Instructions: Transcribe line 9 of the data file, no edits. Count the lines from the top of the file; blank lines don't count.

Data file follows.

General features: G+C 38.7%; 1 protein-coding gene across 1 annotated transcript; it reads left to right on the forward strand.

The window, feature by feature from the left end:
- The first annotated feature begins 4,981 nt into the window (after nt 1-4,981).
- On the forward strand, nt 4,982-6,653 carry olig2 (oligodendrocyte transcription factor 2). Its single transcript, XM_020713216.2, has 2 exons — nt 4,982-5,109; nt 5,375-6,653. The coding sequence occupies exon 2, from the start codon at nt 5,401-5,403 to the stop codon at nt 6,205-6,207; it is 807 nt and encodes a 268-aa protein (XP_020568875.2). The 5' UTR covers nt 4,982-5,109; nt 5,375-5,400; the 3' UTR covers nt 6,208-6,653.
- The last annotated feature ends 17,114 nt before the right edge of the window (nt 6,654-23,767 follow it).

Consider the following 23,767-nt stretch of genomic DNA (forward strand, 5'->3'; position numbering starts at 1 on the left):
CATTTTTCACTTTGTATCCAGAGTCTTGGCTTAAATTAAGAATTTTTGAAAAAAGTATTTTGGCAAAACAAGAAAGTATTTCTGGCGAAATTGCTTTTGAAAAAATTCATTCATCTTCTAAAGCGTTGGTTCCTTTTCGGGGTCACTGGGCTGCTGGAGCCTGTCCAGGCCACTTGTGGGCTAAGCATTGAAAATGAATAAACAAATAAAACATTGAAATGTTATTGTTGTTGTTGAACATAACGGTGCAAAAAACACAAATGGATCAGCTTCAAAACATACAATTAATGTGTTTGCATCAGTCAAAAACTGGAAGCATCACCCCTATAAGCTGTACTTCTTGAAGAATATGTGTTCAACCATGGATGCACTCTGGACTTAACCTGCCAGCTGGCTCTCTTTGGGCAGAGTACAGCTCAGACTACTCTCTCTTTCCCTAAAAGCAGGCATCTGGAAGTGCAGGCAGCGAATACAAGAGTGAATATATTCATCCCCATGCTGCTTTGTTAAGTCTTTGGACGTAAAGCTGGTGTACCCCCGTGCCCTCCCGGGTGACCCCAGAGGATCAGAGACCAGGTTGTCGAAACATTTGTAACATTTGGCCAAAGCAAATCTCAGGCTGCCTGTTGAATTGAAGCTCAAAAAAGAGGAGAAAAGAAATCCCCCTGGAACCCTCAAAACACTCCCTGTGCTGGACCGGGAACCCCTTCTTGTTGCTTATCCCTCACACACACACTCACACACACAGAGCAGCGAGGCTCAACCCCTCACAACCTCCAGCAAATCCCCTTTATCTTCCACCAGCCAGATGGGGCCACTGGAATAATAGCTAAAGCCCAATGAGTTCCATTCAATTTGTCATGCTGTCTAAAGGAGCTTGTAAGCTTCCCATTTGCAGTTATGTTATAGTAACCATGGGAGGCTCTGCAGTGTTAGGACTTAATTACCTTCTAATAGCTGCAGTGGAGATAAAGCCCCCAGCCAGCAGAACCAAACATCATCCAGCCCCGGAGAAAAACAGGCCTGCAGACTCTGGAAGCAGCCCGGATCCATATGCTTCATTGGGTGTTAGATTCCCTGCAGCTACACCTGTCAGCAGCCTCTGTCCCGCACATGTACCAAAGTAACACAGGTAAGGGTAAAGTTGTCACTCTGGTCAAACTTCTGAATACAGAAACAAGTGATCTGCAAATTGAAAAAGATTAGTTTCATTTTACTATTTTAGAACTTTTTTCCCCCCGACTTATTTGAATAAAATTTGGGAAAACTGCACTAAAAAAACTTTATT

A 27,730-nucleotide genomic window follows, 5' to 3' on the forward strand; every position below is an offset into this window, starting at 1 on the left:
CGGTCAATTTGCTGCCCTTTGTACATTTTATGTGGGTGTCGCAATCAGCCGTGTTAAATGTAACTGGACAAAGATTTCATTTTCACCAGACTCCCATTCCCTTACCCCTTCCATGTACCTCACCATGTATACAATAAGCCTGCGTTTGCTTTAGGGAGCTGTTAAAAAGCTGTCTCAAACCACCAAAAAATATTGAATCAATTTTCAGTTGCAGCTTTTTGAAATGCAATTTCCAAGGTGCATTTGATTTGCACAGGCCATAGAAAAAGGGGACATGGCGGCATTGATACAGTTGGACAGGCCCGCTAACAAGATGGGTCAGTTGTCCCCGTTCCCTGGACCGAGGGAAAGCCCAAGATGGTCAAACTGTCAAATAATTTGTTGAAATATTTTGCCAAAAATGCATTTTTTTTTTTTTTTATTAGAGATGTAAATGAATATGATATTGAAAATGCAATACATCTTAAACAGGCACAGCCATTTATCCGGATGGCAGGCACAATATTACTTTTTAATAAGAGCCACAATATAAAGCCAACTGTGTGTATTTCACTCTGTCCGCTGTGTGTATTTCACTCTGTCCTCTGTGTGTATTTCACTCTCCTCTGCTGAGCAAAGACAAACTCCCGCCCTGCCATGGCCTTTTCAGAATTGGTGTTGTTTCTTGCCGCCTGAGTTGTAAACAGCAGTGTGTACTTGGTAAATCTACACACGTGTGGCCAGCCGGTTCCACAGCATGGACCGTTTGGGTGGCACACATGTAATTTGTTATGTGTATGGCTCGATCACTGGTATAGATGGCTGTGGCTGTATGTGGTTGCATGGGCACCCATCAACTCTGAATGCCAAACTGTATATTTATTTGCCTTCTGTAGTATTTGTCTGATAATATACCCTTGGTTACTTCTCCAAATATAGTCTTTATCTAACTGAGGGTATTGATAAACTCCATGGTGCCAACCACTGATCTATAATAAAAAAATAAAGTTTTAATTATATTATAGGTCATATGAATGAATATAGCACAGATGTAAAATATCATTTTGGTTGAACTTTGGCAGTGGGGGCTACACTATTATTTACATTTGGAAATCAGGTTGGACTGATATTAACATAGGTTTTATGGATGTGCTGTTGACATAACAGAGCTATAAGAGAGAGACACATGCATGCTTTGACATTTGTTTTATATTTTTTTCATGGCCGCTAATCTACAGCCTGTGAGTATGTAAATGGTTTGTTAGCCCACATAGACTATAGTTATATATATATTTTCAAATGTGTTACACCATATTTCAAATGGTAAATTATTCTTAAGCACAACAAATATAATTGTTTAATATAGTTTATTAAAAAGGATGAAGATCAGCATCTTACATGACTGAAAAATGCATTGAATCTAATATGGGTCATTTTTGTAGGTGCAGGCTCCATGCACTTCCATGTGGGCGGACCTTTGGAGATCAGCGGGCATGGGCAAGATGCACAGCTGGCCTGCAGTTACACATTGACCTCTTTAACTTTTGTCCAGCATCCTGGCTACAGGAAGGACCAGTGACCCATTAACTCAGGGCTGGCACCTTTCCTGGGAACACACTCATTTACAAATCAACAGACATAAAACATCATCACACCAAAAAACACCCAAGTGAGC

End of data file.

CGGTCAATTTGCTGCCCTTTGTACATTTTATGTGGGTGTCGCAATCAGCCGTGTTAAATGTAACTGGACAAAGATTTCATTTTCACCAGACTCCCATTCCCTTACCCCTTCCATGTACCTCACCATGTATACAATAAGCCTGCGTTTGCTTTAGGGAGCTGTTAAAAAGCTGTCTCAAACCACCAAAAAATATTGAATCAATTTTCAGTTGCAGCTTTTTGAAATGCAATTTCCAAGGTGCATTTGATTTGCACAGGCCATAGAAAAAGGGGACATGGCGGCATTGATACAGTTGGACAGGCCCGCTAACAAGATGGGTCAGTTGTCCCCGTTCCCTGGACCGAGGGAAAGCCCAAGATGGTCAAACTGTCAAATAATTTGTTGAAATATTTTGCCAAAAATGCATTTTTTTTTTTTTTTATTAGAGATGTAAATGAATATGATATTGAAAATGCAATACATCTTAAACAGGCACAGCCATTTATCCGGATGGCAGGCACAATATTACTTTTTAATAAGAGCCACAATATAAAGCCAACTGTGTGTATTTCACTCTGTCCGCTGTGTGTATTTCACTCTGTCCTCTGTGTGTATTTCACTCTCCTCTGCTGAGCAAAGACAAACTCCCGCCCTGCCATGGCCTTTTCAGAATTGGTGTTGTTTCTTGCCGCCTGAGTTGTAAACAGCAGTGTGTACTTGGTAAATCTACACACGTGTGGCCAGCCGGTTCCACAGCATGGACCGTTTGGGTGGCACACATGTAATTTGTTATGTGTATGGCTCGATCACTGGTATAGATGGCTGTGGCTGTATGTGGTTGCATGGGCACCCATCAACTCTGAATGCCAAACTGTATATTTATTTGCCTTCTGTAGTATTTGTCTGATAATATACCCTTGGTTACTTCTCCAAATATAGTCTTTATCTAACTGAGGGTATTGATAAACTCCATGGTGCCAACCACTGATCTATAATAAAAAAATAAAGTTTTAATTATATTATAGGTCATATGAATGAATATAGCACAGATGTAAAATATCATTTTGGTTGAACTTTGGCAGTGGGGGCTACACTATTATTTACATTTGGAAATCAGGTTGGACTGATATTAACATAGGTTTTATGGATGTGCTGTTGACATAACAGAGCTATAAGAGAGAGACACATGCATGCTTTGACATTTGTTTTATATTTTTTTCATGGCCGCTAATCTACAGCCTGTGAGTATGTAAATGGTTTGTTAGCCCACATAGACTATAGTTATATATATATTTTCAAATGTGTTACACCATATTTCAAATGGTAAATTATTCTTAAGCACAACAAATATAATTGTTTAATATAGTTTATTAAAAAGGATGAAGATCAGCATCTTACATGACTGAAAAATGCATTGAATCTAATATGGGTCATTTTTGTAGGTGCAGGCTCCATGCACTTCCATGTGGGCGGACCTTTGGAGATCAGCGGGCATGGGCAAGATGCACAGCTGGCCTGCAGTTACACATTGACCTCTTTAACTTTTGTCCAGCATCCTGGCTACAGGAAGGACCAGTGACCCATTAACTCAGGGCTGGCACCTTTCCTGGGAACACACTCATTTACAAATCAACAGACATAAAACATCATCACACCAAAAAACACCCAAGTGAGC